Covid-19 travel restrictions extended to travellers from Italy

International arrivals airport sign (information panel on the direction of arrivals at airports)
Photo credit: Getty

RNZ

The Covid-19 coronavirus outbreak has led to travel restrictions being extended to all travellers coming to New Zealand from Italy.

Prime Minister Jacinda Ardern said travellers coming from any part of Italy would be required to self-isolate for 14 days if coming to New Zealand.

She said a decision had been made not to enact a full ban on travellers because the self isolation option offered more flexibility and was working well for New Zealand.

"That has essentially turned travel from South Korea, for example, into a trickle. It has effectively had the same effect as an entire border exclusion.

"It gives us a bit of flexibility to put in separate states and regions, where entire border restrictions don't give us that flexibility," she said.

Ardern said she expected it would have the same effect of putting travellers from Italy off coming here.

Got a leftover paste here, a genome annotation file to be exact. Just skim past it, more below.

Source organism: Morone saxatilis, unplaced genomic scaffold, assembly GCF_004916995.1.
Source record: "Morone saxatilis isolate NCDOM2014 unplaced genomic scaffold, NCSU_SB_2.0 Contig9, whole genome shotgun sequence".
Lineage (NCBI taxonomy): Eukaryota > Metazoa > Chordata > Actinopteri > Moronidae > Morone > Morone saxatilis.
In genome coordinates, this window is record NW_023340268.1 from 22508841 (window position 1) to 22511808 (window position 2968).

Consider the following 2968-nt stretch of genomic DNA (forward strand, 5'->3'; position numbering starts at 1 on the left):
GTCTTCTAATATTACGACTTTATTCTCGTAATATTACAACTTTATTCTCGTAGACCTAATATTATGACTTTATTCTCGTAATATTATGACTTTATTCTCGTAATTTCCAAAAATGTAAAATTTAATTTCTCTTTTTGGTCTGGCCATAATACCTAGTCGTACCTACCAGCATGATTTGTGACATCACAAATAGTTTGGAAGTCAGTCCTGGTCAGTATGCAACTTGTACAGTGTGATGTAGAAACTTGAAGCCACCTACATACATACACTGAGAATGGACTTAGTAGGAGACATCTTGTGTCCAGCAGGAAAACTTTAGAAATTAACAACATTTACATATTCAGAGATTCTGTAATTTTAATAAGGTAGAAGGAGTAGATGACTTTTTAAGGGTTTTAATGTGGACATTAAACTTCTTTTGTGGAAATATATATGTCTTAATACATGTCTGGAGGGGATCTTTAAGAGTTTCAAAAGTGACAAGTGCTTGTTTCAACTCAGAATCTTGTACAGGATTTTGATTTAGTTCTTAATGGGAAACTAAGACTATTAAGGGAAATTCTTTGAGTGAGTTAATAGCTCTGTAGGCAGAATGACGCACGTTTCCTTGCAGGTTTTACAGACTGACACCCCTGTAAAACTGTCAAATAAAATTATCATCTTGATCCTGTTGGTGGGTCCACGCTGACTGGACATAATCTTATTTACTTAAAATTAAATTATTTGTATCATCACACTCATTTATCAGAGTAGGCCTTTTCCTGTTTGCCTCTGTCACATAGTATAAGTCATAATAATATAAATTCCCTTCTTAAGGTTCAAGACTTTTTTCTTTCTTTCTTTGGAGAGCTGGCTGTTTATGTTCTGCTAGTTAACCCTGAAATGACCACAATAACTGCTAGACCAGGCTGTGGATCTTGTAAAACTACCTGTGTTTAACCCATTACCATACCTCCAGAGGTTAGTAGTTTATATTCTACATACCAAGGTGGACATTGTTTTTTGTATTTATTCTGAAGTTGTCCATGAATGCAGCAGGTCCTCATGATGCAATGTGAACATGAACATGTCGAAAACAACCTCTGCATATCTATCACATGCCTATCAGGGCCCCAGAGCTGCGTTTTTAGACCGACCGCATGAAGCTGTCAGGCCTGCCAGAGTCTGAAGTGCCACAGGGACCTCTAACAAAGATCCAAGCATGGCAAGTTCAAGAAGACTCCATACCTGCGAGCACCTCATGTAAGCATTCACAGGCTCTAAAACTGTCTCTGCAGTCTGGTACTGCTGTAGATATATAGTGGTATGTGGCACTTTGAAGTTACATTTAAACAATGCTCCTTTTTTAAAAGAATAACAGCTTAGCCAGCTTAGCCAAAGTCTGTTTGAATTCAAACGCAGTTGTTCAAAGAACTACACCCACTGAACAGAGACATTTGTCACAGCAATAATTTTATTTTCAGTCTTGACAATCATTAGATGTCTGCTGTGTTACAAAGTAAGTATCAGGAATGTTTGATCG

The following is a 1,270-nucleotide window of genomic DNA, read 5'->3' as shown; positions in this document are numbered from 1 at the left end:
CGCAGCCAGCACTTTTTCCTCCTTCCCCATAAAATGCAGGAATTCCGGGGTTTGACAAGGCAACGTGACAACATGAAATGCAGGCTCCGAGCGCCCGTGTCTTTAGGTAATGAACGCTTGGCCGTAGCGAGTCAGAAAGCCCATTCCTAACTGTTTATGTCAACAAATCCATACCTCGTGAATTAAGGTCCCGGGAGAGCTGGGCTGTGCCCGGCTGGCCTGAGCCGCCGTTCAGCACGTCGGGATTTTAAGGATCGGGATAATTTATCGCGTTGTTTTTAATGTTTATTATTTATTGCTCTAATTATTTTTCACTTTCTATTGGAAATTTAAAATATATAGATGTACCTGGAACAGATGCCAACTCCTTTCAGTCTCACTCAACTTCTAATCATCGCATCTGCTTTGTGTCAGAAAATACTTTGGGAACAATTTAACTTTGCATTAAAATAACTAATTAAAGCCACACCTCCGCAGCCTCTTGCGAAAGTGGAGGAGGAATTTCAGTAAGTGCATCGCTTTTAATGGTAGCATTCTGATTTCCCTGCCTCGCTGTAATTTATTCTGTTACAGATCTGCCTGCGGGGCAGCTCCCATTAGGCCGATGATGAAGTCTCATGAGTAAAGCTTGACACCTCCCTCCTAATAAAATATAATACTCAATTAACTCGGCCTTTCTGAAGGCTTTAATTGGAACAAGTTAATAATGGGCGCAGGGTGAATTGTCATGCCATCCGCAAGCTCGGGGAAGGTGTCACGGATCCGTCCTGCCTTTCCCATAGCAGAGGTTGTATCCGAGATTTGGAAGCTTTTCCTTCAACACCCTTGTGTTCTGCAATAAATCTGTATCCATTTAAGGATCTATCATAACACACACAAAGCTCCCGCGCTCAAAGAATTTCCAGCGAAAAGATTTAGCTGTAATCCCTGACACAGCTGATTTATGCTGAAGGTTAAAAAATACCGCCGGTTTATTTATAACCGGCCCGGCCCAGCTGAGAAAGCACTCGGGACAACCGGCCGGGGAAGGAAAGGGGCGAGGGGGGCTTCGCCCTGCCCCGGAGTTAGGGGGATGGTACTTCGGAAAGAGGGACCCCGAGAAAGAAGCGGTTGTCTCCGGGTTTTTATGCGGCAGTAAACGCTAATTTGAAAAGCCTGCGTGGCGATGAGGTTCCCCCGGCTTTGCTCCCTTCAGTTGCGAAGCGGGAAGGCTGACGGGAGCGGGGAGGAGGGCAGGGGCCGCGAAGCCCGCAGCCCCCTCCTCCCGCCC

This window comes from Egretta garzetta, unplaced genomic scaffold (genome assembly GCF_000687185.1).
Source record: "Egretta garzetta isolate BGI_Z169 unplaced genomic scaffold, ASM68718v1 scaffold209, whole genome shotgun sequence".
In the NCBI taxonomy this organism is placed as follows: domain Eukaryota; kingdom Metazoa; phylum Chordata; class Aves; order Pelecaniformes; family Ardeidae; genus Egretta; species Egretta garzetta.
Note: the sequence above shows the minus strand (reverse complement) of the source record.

"My expectation now is that those who may have been considering travelling to New Zealand for holidays will be reconsidering that travel, not least because it means they will be confined to one space for a period of 14 days if they choose to do so," Ardern said.

She said the decision had been made after consulting health and science advisers.

New Zealand also requires anyone coming from other Covid-19 hotspots to quarantine themselves for two weeks - but has not closed its borders to them.

Earlier today Australia closed its doors to people arriving from Italy, because of the coronavirus outbreak there - the worst outside China.

The decision to add Italy to the list is a reversal from last week, when Australia added extra screening for passengers from Italy but stopped short of a travel ban.

Since then, though, the situation in Italy has worsened, with more than 10,000 confirmed cases of Covid-19, more than 630 deaths, and the whole country being placed under restrictions - restricting the movements of more than 60 million people.

Italy's outbreak is now the largest outside mainland China.

Australian citizens and permanent residents will only be allowed in from Italy if they isolate themselves after arrival.

Australia has already banned foreigners arriving from China, Iran and South Korea; New Zealand only bans foreign travellers from China and Iran.

National leader Simon Bridges had been urging the government to enforce the same restrictions as Australia.

RNZ

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